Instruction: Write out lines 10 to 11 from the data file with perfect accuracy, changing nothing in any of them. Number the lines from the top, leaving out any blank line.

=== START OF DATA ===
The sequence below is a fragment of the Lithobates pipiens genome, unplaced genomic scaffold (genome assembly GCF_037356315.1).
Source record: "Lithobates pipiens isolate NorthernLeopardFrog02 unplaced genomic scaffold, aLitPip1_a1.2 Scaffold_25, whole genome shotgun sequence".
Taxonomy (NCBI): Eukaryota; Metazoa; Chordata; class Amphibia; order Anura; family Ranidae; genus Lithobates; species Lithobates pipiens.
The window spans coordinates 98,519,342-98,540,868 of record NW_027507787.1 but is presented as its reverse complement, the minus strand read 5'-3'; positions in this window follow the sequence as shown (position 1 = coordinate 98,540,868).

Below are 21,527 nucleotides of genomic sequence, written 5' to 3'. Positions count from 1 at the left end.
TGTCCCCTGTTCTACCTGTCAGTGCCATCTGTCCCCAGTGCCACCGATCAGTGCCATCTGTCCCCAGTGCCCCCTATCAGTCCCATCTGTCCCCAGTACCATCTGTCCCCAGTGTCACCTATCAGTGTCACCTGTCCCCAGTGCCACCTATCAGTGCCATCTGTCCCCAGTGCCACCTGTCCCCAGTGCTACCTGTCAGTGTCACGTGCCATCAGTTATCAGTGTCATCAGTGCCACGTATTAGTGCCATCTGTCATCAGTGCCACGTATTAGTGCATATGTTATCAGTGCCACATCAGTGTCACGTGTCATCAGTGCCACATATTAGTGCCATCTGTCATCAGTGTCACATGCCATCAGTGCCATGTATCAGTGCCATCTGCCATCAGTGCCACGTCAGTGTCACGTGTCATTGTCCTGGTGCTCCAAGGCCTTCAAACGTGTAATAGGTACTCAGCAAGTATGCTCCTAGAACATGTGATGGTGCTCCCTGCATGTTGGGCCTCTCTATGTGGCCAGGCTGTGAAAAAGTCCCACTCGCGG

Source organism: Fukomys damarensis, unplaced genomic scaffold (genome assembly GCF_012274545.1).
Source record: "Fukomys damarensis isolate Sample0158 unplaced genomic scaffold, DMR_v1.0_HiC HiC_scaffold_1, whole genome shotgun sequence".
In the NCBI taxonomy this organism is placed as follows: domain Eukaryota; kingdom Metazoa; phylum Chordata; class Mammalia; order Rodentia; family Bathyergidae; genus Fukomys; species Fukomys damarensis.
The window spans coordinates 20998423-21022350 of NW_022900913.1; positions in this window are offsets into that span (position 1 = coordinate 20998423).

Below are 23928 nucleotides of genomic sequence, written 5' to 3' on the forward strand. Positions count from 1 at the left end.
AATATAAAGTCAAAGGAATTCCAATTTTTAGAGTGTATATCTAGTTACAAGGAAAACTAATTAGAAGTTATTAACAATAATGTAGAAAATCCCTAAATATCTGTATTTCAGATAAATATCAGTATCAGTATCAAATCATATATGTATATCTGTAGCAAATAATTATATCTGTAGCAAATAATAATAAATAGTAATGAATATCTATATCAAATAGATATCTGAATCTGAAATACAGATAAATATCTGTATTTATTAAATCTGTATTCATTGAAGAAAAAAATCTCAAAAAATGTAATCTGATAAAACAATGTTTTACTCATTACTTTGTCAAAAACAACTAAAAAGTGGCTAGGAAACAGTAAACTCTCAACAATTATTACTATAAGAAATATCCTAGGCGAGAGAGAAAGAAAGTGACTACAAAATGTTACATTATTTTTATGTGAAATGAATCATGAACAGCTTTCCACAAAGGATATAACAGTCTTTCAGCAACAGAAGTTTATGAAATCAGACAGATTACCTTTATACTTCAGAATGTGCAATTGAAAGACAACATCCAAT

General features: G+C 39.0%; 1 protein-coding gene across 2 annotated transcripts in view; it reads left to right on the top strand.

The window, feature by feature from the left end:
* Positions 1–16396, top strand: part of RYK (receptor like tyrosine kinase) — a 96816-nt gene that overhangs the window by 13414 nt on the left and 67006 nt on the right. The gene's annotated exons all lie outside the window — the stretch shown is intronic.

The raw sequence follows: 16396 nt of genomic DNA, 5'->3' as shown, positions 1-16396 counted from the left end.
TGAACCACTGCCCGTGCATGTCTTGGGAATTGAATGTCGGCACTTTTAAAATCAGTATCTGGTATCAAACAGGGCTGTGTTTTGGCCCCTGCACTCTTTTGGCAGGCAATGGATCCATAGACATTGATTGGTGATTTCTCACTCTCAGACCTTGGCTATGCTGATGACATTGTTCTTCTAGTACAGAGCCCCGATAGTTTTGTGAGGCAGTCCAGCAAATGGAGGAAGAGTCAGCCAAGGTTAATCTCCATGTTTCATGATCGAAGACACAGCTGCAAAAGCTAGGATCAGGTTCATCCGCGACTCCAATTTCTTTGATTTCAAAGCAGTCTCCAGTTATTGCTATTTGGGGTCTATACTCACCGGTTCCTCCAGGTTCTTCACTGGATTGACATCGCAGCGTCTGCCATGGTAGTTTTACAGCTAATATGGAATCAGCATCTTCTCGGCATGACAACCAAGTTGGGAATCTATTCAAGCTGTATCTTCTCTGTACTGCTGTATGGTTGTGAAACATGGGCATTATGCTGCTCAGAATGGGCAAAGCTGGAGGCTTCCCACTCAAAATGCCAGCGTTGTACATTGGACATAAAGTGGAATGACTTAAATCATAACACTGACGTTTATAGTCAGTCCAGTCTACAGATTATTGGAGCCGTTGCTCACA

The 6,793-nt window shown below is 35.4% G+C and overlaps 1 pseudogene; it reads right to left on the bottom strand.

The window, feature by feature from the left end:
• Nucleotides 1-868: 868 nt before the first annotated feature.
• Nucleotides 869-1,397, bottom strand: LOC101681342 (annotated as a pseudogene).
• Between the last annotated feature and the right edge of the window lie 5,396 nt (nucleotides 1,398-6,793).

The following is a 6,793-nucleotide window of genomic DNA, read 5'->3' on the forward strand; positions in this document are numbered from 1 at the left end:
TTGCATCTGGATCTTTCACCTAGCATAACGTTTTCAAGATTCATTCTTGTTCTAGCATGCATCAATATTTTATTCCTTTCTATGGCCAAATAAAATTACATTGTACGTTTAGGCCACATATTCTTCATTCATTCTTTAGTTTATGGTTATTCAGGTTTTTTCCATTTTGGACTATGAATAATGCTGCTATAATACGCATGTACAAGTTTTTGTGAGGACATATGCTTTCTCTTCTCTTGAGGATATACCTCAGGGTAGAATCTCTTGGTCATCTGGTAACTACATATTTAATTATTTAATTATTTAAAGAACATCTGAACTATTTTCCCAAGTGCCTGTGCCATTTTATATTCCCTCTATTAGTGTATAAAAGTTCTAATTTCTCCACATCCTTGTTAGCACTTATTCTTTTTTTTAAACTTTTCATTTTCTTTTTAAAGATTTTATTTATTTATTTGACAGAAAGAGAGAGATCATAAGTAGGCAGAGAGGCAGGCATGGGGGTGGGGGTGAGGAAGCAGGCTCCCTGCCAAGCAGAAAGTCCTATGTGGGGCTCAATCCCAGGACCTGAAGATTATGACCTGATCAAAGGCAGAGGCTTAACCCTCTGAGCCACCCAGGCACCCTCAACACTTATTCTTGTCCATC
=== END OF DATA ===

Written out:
The window spans coordinates 20998423-21022350 of NW_022900913.1; positions in this window are offsets into that span (position 1 = coordinate 20998423).

Below are 23928 nucleotides of genomic sequence, written 5' to 3' on the forward strand. Positions count from 1 at the left end.